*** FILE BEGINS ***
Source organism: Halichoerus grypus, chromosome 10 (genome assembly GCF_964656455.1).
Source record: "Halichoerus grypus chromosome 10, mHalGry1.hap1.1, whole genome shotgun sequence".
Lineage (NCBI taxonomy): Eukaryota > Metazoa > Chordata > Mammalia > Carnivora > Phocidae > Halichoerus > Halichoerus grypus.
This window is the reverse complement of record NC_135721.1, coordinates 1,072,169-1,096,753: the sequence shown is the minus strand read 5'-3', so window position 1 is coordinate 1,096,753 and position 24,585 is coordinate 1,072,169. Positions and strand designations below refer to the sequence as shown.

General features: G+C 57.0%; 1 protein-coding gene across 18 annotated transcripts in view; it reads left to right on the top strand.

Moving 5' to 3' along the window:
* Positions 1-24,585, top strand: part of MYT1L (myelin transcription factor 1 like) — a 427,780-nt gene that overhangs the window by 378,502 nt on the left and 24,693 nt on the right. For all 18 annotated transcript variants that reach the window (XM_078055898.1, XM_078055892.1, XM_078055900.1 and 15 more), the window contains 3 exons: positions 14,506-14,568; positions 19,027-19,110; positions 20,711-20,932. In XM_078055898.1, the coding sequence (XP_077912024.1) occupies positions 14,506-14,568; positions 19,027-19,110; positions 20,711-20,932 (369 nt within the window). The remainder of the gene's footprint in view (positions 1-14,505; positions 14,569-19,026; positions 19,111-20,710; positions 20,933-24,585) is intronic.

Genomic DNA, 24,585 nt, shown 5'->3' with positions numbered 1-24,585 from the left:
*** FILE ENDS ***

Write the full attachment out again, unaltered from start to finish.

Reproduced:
Source organism: Halichoerus grypus, chromosome 10 (genome assembly GCF_964656455.1).
Source record: "Halichoerus grypus chromosome 10, mHalGry1.hap1.1, whole genome shotgun sequence".
Lineage (NCBI taxonomy): Eukaryota > Metazoa > Chordata > Mammalia > Carnivora > Phocidae > Halichoerus > Halichoerus grypus.
This window is the reverse complement of record NC_135721.1, coordinates 1,072,169-1,096,753: the sequence shown is the minus strand read 5'-3', so window position 1 is coordinate 1,096,753 and position 24,585 is coordinate 1,072,169. Positions and strand designations below refer to the sequence as shown.

General features: G+C 57.0%; 1 protein-coding gene across 18 annotated transcripts in view; it reads left to right on the top strand.

Moving 5' to 3' along the window:
* Positions 1-24,585, top strand: part of MYT1L (myelin transcription factor 1 like) — a 427,780-nt gene that overhangs the window by 378,502 nt on the left and 24,693 nt on the right. For all 18 annotated transcript variants that reach the window (XM_078055898.1, XM_078055892.1, XM_078055900.1 and 15 more), the window contains 3 exons: positions 14,506-14,568; positions 19,027-19,110; positions 20,711-20,932. In XM_078055898.1, the coding sequence (XP_077912024.1) occupies positions 14,506-14,568; positions 19,027-19,110; positions 20,711-20,932 (369 nt within the window). The remainder of the gene's footprint in view (positions 1-14,505; positions 14,569-19,026; positions 19,111-20,710; positions 20,933-24,585) is intronic.

Genomic DNA, 24,585 nt, shown 5'->3' with positions numbered 1-24,585 from the left: